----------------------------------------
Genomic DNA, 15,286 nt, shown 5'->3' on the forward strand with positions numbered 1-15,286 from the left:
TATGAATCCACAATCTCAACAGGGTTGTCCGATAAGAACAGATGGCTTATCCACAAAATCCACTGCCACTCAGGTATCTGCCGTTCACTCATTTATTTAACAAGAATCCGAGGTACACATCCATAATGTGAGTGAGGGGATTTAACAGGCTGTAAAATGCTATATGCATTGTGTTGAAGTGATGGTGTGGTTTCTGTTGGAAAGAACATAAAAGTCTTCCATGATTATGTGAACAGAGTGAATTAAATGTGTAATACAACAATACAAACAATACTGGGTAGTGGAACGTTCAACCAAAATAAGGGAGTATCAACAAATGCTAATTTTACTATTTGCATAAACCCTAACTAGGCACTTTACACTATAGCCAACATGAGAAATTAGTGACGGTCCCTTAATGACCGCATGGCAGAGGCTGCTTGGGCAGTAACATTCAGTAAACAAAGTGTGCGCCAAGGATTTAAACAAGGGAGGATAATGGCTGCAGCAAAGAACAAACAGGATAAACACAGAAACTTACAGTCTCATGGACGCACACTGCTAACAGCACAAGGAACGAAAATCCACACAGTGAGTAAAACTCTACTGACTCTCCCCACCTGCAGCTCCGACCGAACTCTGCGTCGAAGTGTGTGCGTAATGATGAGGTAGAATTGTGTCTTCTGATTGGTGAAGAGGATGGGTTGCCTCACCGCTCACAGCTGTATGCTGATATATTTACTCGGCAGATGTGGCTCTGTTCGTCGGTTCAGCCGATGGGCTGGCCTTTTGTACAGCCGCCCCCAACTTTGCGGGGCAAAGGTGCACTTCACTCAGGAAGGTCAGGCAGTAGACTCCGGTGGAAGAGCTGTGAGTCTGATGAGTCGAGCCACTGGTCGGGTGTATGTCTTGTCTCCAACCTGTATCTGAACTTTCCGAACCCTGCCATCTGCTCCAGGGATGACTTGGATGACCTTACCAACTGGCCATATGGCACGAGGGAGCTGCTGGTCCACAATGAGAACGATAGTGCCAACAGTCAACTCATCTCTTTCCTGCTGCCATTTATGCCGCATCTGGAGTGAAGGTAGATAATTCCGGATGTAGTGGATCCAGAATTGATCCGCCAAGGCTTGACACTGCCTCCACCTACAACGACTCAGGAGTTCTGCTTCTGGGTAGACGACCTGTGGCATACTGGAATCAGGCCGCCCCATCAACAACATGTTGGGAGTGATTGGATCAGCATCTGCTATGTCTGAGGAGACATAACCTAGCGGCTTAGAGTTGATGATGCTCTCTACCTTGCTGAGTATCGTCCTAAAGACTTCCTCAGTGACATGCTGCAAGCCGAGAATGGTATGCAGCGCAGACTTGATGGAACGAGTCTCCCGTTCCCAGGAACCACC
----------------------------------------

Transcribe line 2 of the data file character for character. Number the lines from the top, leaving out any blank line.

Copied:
TATGAATCCACAATCTCAACAGGGTTGTCCGATAAGAACAGATGGCTTATCCACAAAATCCACTGCCACTCAGGTATCTGCCGTTCACTCATTTATTTAACAAGAATCCGAGGTACACATCCATAATGTGAGTGAGGGGATTTAACAGGCTGTAAAATGCTATATGCATTGTGTTGAAGTGATGGTGTGGTTTCTGTTGGAAAGAACATAAAAGTCTTCCATGATTATGTGAACAGAGTGAATTAAATGTGTAATACAACAATACAAACAATACTGGGTAGTGGAACGTTCAACCAAAATAAGGGAGTATCAACAAATGCTAATTTTACTATTTGCATAAACCCTAACTAGGCACTTTACACTATAGCCAACATGAGAAATTAGTGACGGTCCCTTAATGACCGCATGGCAGAGGCTGCTTGGGCAGTAACATTCAGTAAACAAAGTGTGCGCCAAGGATTTAAACAAGGGAGGATAATGGCTGCAGCAAAGAACAAACAGGATAAACACAGAAACTTACAGTCTCATGGACGCACACTGCTAACAGCACAAGGAACGAAAATCCACACAGTGAGTAAAACTCTACTGACTCTCCCCACCTGCAGCTCCGACCGAACTCTGCGTCGAAGTGTGTGCGTAATGATGAGGTAGAATTGTGTCTTCTGATTGGTGAAGAGGATGGGTTGCCTCACCGCTCACAGCTGTATGCTGATATATTTACTCGGCAGATGTGGCTCTGTTCGTCGGTTCAGCCGATGGGCTGGCCTTTTGTACAGCCGCCCCCAACTTTGCGGGGCAAAGGTGCACTTCACTCAGGAAGGTCAGGCAGTAGACTCCGGTGGAAGAGCTGTGAGTCTGATGAGTCGAGCCACTGGTCGGGTGTATGTCTTGTCTCCAACCTGTATCTGAACTTTCCGAACCCTGCCATCTGCTCCAGGGATGACTTGGATGACCTTACCAACTGGCCATATGGCACGAGGGAGCTGCTGGTCCACAATGAGAACGATAGTGCCAACAGTCAACTCATCTCTTTCCTGCTGCCATTTATGCCGCATCTGGAGTGAAGGTAGATAATTCCGGATGTAGTGGATCCAGAATTGATCCGCCAAGGCTTGACACTGCCTCCACCTACAACGACTCAGGAGTTCTGCTTCTGGGTAGACGACCTGTGGCATACTGGAATCAGGCCGCCCCATCAACAACATGTTGGGAGTGATTGGATCAGCATCTGCTATGTCTGAGGAGACATAACCTAGCGGCTTAGAGTTGATGATGCTCTCTACCTTGCTGAGTATCGTCCTAAAGACTTCCTCAGTGACATGCTGCAAGCCGAGAATGGTATGCAGCGCAGACTTGATGGAACGAGTCTCCCGTTCCCAGGAACCACC